Image: Elleni Toumpas
It’s a cold, wintery day as I speak with Michelle Miall, director and Matilda Award-winner about her work – her current production is Colder for the 2011 La Boite Theatre Indie season which opens next week.
Michelle is a QUT graduate with a BA Drama Hons (Theatre Studies). By her third year, she found herself focussing on directing and writing, and this prompted a decision to continue on to an Honours year in Popular Theatre. ‘I was (and still am) interested in bringing audiences to the theatre who don’t normally go, who feel excluded by it or like it is irrelevant to their lives.’
By the end of that Honours year Michelle confesses, ‘I was jaded, as though I had intellectualised everything I loved about theatre. It was as if I had this tiny view of the world from my little place in it. I wanted to go out and experience more.’ Feeling she needed a bigger palette from which to draw her passion and, like many Australian artists before her, she headed overseas to London.
After working on one production as a stage manager (from which, she adds,’ I got a very cool eyebrow scar from a falling lighting rig during bump out’) I moved outside theatre and got caught there for some time.’ She travelled, worked in fashion, then advertising, then investment banking. The work funded her travel, and the travel fuelled her imagination. Continue reading Michelle Miall (Interview 23)
QTC has kicked off its first production in the inaugural Studio season with An Oak Tree by Tim Crouch, a UK actor-writer. The play is directed in another first (his) by the Company’s new Artistic Associate Todd MacDonald. An Oak Tree has had a good performance track record since its first appearance at Edinburgh’s Traverse Theatre in 2005. For QTC it’s played out over 75 minutes in a new configuration in the BB Studio complete with red curtain, a little stage, plastic chairs and small drinks tables – yes you can bring yours in if you like – there’s no interval, by the way. It’s rather like a cosy Leagues Club somewhere, which is handy, because we learn that is where this performance within a performance takes place.
By the way, there is a tree in An Oak Tree. It takes its name from an art work (1973) by Michael Craig-Martin. However, the play’s tree is one spun out of your own imagination – a virtual tree, if you like. Read the Wikipedia entry on Craig-Martin’s artwork highlighted above, or scan your programme and you will get some sense of what Crouch’s play explores: need, faith, the capacity to give credence to the impossible – like transubstantiation or a change in the form or substance of something. An example is the sacramental bread and wine which, during the consecration at a Catholic Mass, is believed to become the body and blood of Christ whilst maintaining its original appearance. From another angle, theatre makers talk about ‘the willing suspension of disbelief’ as part of the transaction between the work of art on stage and the audience’s reception of it. On a more human level An Oak Tree is about grieving and coping and the terrible vulnerability of the human condition.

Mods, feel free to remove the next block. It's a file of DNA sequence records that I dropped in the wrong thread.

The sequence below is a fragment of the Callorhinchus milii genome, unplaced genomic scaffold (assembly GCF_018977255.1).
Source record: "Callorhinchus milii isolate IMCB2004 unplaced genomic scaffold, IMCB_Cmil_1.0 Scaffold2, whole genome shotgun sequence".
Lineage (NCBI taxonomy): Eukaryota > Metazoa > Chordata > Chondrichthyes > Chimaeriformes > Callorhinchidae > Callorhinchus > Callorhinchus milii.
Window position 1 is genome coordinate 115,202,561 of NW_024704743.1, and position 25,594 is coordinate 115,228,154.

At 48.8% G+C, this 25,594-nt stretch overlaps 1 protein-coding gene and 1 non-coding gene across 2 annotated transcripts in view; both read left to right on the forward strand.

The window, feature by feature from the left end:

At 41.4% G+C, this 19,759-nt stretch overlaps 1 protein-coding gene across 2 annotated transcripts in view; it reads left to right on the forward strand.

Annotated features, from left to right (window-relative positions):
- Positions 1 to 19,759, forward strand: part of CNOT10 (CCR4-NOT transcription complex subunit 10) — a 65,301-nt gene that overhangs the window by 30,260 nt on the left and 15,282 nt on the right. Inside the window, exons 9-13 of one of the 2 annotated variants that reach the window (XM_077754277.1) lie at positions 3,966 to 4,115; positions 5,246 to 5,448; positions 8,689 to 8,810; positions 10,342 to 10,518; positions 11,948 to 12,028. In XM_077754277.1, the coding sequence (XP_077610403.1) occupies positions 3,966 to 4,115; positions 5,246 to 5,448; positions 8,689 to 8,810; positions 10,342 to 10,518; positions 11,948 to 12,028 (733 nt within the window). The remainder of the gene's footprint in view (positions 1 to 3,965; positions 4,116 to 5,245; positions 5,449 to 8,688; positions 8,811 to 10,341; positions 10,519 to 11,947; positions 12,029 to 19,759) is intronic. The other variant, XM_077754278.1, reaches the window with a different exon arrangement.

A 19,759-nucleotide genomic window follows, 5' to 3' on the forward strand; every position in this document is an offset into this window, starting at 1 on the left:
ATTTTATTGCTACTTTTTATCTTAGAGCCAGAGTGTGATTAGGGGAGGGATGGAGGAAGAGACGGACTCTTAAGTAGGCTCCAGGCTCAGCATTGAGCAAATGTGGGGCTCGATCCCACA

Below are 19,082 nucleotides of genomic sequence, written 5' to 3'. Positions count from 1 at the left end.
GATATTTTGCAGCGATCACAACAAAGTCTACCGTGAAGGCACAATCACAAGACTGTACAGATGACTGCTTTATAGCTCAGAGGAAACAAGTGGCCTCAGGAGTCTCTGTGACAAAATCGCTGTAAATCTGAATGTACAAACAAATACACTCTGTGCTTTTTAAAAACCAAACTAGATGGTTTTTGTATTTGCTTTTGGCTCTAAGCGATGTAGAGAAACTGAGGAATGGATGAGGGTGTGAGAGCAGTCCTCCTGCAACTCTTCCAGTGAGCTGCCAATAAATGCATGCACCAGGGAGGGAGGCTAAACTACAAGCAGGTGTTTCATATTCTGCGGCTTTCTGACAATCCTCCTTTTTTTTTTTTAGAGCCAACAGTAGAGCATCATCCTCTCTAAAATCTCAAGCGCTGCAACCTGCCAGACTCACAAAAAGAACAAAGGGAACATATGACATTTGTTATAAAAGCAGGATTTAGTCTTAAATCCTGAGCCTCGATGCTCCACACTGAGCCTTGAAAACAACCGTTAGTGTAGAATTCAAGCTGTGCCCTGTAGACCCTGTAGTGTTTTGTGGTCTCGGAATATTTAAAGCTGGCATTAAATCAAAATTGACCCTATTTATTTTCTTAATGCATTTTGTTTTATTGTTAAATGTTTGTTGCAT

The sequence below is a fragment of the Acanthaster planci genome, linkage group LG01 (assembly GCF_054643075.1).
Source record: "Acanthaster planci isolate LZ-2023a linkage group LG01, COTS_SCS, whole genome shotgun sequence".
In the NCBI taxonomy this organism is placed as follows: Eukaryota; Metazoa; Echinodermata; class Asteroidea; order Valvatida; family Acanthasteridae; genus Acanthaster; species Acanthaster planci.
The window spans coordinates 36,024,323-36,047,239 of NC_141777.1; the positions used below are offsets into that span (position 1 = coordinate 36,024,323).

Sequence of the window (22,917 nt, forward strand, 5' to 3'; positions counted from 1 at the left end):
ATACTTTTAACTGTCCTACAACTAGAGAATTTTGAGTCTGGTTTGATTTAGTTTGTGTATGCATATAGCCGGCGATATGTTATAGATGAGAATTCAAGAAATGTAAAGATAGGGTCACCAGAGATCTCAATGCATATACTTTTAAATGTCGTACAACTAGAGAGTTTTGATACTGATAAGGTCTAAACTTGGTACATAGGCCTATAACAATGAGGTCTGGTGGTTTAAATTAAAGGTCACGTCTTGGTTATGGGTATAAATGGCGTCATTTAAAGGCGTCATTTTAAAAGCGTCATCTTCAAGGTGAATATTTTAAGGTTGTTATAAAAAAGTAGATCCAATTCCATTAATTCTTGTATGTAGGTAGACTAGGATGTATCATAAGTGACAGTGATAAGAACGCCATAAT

An Oak Tree is a small but very rich and detailed work. It is not a play for the inattentive or the casual observer, or for actors afraid to step outside their comfort zone.
However, whilst it plays with your head and with dramatic structure and language An Oak Tree‘s narrative line is quite simple and, I promise, there are no spoilers if you read further. Two people – one, a hypnotist and the other an audience member – come together in what is, supposedly, a hypnotist’s act in a club – all for a bit of fun, ladies and gentlemen. Ostensibly strangers at this point, it turns out the pair have a shared history which is gradually revealed. The individual trajectories of their lives intersected at what dramatists used to call the ‘inciting incident.’ Here, it’s one which has devastated both. Their lives have continued, but each has been crippled by that moment in the past when both were forever changed. The content and subject of the play revolves around their interaction on stage and the playing out of their coping and survival mechanisms. Almost inevitably, their lives bleed into one another; we see their becoming as one-another by the play’s end. Continue reading Review: An Oak Tree – Queensland Theatre Company @ Bille Brown Studio